***Be sure to read the original easy tee post for basic t-shirt construction tips***
Here’s another version of the raglan sleeve easy tee for you – and this is my favorite one yet! I don’t always LOVE everything I sew – sometimes things look a lot better in my head or at the sewing machine than they do on my body – but this top’s going to be getting lots of wear. I got the idea of a pretty gray and lace raglan top from Anthropologie’s laced indie pullover, which happens to cost $78.
For less than a sixth of the price of the Anthro version I created this lace front raglan, and I have tons of stretch lace left over for other projects.
As promised, I’ve uploaded the raglan sleeve easy tee pattern – keep reading for the free download and tips on making a lace front shirt!
You can find the free easy tee raglan sleeve pattern here. It’s 8 pages and when you print it out you’ll want to be sure to click “actual size” not “scale to fit”. Be sure the gray squares are exactly 1 inch. It looks like this:
Do not trim your pages – just butt them up together and tape. Notice there are three sleeve length options. The cap sleeve length is what I used for the mustard&ivory striped shirt, and the short sleeve length is what I used for this shirt (3/4 length shirt coming next week!). I also cut my front and back pieces longer for this shirt that what the pattern calls for.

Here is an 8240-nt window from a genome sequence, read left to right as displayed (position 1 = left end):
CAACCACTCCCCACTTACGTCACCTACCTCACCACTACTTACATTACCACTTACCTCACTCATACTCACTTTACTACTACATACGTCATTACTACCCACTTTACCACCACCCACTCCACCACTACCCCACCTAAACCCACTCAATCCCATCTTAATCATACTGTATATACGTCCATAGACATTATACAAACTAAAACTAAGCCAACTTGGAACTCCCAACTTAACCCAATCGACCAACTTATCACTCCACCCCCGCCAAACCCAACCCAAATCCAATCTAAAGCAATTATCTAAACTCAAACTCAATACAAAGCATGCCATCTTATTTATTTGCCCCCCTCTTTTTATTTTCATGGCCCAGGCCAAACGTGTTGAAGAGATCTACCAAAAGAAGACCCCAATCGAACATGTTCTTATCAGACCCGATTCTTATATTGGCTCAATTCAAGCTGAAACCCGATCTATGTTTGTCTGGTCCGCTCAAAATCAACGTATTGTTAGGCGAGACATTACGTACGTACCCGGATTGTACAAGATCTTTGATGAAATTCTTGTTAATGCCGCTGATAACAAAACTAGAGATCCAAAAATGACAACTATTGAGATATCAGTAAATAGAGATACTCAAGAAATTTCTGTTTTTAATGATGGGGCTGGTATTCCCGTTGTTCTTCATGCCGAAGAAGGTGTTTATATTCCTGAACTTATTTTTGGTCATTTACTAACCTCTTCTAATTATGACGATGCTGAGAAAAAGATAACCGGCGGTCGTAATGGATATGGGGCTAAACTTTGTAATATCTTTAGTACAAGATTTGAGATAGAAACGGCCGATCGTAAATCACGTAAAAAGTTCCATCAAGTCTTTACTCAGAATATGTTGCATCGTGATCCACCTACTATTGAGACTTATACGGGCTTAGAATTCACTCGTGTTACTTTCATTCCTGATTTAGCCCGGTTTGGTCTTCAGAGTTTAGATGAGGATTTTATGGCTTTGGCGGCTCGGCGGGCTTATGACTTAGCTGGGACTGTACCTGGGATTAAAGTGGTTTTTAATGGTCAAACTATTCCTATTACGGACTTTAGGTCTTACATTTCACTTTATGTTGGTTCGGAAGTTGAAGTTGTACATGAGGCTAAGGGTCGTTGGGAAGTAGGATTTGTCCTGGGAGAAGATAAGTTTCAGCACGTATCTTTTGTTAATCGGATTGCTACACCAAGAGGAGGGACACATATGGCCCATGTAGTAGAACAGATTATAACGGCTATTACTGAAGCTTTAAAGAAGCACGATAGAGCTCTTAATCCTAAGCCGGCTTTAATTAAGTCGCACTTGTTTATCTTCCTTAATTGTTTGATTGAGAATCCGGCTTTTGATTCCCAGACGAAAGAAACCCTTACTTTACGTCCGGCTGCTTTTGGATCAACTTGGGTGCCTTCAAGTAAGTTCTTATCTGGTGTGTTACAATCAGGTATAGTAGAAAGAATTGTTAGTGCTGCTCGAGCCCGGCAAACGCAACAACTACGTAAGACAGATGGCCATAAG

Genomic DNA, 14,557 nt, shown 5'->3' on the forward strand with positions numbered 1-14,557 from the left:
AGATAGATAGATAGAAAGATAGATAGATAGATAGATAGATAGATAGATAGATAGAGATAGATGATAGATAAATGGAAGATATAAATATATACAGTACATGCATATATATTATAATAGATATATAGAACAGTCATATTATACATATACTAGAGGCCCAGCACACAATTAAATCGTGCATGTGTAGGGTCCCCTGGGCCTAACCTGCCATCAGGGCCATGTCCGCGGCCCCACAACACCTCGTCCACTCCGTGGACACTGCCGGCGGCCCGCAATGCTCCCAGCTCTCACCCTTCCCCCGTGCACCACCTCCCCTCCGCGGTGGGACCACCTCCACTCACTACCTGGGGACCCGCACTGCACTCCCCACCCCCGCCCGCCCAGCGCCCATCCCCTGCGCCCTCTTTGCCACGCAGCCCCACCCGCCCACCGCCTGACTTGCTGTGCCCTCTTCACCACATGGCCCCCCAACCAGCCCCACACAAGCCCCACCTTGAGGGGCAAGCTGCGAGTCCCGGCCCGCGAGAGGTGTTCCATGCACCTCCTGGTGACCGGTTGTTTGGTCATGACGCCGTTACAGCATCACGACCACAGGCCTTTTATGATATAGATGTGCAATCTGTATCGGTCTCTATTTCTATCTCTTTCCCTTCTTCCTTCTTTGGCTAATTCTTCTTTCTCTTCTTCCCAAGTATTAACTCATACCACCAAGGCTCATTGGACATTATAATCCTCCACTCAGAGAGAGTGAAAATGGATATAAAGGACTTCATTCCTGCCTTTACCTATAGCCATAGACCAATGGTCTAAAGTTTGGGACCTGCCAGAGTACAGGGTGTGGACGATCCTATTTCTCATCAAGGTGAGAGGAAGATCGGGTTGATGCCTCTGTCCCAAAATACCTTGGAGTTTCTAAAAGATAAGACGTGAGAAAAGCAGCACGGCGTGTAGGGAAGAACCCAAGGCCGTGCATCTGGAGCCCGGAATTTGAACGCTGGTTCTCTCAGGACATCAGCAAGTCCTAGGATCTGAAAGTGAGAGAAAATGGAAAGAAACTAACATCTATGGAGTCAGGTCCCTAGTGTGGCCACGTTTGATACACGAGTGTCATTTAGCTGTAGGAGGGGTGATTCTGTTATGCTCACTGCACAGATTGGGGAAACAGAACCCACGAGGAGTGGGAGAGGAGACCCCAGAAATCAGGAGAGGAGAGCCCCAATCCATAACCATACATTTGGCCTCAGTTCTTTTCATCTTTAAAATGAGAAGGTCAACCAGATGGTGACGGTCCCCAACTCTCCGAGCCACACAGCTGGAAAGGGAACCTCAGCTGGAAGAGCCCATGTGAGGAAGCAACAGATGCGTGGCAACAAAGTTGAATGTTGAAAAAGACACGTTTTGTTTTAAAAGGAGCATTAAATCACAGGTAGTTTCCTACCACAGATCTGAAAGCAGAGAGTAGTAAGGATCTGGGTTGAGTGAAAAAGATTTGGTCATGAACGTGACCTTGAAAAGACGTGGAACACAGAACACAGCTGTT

I used this gray knit from Girl Charlee (1 yard) and it’s beautiful – perfectly soft but it holds it’s shape really nicely. I ordered this stretch lace from Amazon since it was a MUCH better price than any stretch lace I could find locally (although it’s a little more expensive now than when I ordered), and it’s quite lovely. It’s very wide, so I probably only used 1/3 of it for this shirt.
Construction was just about the same as in the original raglan tutorial. I cut all pieces out of the gray knit, and then just the front piece from the stretch lace. I pinned the lace front to the gray front, making sure both pieces were smoothed out. It’s best to use lots of pins to make sure the lace doesn’t shift around while you’re putting the shirt together.
Once the shirt was all sewn up, I used gray knit to bind the neckline and then hemmed the sleeves. Like I mentioned above, I cut the front and back pieces a little long on this shirt. I curved up the hem at the side seams, as you can see below:
I just serged around the bottom edge of my shirt to finish it off instead of turning it up and hemming.
Find the other Easy Tee posts here:
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